In the DVD, the “rebellious heart” part is skipped, and one goes from all the wicked facing the Holy City, bowing to the ground and confessing that God was right directly to the flames coming down on the. This may seem a small matter, especially to those for whom the entire scenario seems odd, but to me it indicates an insensitivity to the nuances of the unique SDA doctrines.
In any case, this reminded me that the major issue on which I would find I could not be an SDA would simply be prophetic interpretation. For me it started with the continual trips to various evangelistic meetings which almost without exception involved some preacher explaining how the book of Revelation meant that the world was about to end. The nations involved and the history charts changed, but the message was always the same: The world is coming to and end so you better repent before it’s too late.
I also was a voracious reader, and thus read many earlier statements, so I knew how much these things changed over time. This made me feel quite uncomfortable. But it wasn’t the general approach to prophecy so much as one specific prophecy that drove me away. That was the so-called 2300 day prophecy of Daniel 8:14, which formed such a central part of SDA history.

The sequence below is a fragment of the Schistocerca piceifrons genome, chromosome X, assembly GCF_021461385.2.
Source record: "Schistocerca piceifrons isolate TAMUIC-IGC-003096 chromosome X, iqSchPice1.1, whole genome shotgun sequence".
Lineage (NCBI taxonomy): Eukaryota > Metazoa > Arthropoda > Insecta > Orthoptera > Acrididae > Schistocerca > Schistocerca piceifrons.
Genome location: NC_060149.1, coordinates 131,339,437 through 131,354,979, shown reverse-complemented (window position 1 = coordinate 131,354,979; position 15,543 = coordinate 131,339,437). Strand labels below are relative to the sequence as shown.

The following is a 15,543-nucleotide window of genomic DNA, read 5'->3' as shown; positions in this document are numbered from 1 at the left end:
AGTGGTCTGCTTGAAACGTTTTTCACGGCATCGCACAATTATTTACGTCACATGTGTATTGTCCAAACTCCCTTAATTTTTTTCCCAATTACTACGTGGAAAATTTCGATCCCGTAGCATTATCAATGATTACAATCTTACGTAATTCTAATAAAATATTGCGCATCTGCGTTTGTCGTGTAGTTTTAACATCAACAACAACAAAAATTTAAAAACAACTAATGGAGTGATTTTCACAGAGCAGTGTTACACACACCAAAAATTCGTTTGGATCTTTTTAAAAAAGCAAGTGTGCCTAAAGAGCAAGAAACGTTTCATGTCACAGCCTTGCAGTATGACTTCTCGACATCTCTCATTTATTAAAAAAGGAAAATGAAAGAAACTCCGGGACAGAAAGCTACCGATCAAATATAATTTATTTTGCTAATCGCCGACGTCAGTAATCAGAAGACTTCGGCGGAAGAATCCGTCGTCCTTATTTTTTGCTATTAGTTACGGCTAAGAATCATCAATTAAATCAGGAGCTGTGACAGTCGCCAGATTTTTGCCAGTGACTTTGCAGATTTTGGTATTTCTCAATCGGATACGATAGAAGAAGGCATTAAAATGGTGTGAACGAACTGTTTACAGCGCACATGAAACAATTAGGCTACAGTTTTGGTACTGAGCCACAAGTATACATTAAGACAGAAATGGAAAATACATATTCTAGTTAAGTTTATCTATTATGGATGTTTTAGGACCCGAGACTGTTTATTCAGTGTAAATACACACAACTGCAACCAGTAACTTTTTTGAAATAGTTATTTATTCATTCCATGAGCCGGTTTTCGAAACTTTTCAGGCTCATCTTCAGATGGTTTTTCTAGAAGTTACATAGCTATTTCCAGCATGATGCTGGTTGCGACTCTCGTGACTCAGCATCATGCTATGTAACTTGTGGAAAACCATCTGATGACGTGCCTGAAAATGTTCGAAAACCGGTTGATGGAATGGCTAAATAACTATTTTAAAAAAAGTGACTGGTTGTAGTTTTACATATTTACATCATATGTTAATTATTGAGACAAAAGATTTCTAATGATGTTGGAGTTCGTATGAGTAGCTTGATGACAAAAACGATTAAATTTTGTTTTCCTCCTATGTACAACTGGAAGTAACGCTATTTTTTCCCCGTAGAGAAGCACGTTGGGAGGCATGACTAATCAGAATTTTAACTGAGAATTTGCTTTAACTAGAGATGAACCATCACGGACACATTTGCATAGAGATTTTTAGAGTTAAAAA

Some might think a belief in the seventh day Sabbath would be more of a problem, but despite the fact that I don’t believe the Sabbath is a requirement for gentile Christians, I’m actually quite attracted to having a protected day each week. The state of the dead doctrine, or soul sleep is also a peculiar doctrine, but bluntly I figure that in either case if I die it’s one breath her and the next with Jesus, so who cares what happens between?
But Daniel 8:14 and the hermeneutical contortions required to stick with it presents more of a challenge. I won’t go into detail here, though perhaps I should write something about it at some point. But the basics are that the evenings and mornings of Daniel 8:14 are interpreted as prophetic days, representing years, the beginning is kind of arbitrarily placed at 457 BC, bring the end to 1843 or 1844.